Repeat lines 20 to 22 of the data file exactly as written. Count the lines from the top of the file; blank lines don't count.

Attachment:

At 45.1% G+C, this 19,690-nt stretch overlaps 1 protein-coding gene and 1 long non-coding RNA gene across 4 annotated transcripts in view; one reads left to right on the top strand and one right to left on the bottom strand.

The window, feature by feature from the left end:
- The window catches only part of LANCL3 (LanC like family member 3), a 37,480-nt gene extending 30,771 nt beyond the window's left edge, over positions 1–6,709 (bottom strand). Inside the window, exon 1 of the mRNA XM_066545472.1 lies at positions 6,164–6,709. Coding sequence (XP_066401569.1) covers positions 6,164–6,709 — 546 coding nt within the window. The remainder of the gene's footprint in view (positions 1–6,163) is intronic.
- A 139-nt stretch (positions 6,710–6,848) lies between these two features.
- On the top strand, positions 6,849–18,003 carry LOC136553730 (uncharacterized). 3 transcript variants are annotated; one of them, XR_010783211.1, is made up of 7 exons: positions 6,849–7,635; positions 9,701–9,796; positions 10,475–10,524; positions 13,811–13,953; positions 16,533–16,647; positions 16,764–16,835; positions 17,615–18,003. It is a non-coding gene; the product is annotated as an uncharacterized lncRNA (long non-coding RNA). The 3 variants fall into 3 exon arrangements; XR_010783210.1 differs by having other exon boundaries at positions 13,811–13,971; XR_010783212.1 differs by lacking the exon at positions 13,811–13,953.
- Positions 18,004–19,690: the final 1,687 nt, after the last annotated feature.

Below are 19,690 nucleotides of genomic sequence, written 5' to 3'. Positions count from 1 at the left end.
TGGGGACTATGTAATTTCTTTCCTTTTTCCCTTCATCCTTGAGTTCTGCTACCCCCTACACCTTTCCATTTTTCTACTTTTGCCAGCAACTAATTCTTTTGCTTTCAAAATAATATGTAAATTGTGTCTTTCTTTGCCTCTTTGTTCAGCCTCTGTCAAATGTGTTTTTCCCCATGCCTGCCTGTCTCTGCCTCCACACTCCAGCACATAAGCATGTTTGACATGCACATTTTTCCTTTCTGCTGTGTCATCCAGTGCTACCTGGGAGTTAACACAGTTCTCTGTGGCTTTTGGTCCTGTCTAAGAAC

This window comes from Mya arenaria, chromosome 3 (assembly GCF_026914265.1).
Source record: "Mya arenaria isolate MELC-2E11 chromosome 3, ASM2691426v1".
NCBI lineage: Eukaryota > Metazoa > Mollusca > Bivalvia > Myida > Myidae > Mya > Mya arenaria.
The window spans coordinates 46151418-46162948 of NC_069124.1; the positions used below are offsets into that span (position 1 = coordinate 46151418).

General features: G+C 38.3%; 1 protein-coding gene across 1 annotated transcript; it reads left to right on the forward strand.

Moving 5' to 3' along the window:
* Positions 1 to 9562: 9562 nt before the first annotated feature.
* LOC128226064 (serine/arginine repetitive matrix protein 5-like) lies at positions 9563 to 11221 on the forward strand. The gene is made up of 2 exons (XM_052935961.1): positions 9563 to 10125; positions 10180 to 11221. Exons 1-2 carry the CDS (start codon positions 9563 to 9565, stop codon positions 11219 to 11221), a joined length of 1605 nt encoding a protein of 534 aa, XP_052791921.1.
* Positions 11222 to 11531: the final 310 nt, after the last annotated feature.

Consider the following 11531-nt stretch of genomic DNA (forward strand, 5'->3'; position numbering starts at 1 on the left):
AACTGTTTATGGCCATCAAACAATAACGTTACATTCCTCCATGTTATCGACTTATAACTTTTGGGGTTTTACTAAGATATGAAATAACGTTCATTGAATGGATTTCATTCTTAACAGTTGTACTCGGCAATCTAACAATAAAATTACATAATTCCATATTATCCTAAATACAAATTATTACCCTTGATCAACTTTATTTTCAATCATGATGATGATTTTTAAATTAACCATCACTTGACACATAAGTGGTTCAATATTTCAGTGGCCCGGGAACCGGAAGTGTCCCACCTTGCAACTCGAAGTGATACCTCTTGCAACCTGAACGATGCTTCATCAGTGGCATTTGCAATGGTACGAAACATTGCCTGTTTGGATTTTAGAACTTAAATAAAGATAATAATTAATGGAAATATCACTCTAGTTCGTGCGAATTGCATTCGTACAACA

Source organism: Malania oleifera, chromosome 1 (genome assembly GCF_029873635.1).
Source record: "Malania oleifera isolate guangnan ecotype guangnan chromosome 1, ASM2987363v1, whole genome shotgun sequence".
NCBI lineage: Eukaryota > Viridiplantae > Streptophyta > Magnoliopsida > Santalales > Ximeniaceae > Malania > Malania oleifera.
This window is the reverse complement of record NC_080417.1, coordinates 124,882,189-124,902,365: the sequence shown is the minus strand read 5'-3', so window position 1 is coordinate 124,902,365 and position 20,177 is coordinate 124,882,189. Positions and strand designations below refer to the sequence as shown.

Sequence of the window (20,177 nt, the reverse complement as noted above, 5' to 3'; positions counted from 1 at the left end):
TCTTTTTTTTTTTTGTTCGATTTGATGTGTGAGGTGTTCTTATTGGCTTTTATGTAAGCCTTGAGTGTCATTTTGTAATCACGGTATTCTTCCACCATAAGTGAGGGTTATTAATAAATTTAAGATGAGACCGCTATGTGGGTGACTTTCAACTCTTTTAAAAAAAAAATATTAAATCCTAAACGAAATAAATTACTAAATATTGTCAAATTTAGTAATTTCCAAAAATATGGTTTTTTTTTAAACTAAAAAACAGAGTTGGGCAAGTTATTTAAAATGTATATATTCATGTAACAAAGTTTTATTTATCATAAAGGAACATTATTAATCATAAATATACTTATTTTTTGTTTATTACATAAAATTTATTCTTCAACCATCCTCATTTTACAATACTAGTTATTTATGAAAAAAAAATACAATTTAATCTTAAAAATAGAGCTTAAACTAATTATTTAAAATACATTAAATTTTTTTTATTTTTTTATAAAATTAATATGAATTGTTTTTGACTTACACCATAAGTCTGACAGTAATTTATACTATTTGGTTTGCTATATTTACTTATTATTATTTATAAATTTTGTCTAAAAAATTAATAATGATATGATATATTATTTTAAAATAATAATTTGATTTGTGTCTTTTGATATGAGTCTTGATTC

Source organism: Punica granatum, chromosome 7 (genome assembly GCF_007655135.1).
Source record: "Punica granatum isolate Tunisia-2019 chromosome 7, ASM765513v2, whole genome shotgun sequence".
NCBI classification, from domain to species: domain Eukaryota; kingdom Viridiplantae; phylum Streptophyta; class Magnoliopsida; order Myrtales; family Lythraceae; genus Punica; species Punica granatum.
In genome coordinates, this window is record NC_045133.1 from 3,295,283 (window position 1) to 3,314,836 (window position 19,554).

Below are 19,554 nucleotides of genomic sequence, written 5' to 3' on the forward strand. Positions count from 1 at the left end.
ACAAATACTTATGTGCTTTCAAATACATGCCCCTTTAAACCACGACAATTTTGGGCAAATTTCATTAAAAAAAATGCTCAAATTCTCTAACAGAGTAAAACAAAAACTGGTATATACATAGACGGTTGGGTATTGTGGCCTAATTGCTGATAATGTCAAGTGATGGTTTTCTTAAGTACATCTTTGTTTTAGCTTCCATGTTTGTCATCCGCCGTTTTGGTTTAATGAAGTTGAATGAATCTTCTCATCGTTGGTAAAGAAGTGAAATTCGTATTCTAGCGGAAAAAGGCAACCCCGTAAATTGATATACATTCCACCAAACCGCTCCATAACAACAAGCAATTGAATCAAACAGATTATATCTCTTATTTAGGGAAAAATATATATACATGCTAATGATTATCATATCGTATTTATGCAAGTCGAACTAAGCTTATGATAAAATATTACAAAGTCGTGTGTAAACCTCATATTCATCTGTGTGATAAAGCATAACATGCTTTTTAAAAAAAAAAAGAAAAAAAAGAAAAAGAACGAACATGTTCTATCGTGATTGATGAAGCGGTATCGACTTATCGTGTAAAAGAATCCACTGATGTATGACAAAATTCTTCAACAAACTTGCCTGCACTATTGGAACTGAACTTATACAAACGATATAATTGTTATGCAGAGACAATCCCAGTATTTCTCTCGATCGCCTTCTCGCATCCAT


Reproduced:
Source organism: Malania oleifera, chromosome 1 (genome assembly GCF_029873635.1).
Source record: "Malania oleifera isolate guangnan ecotype guangnan chromosome 1, ASM2987363v1, whole genome shotgun sequence".
NCBI lineage: Eukaryota > Viridiplantae > Streptophyta > Magnoliopsida > Santalales > Ximeniaceae > Malania > Malania oleifera.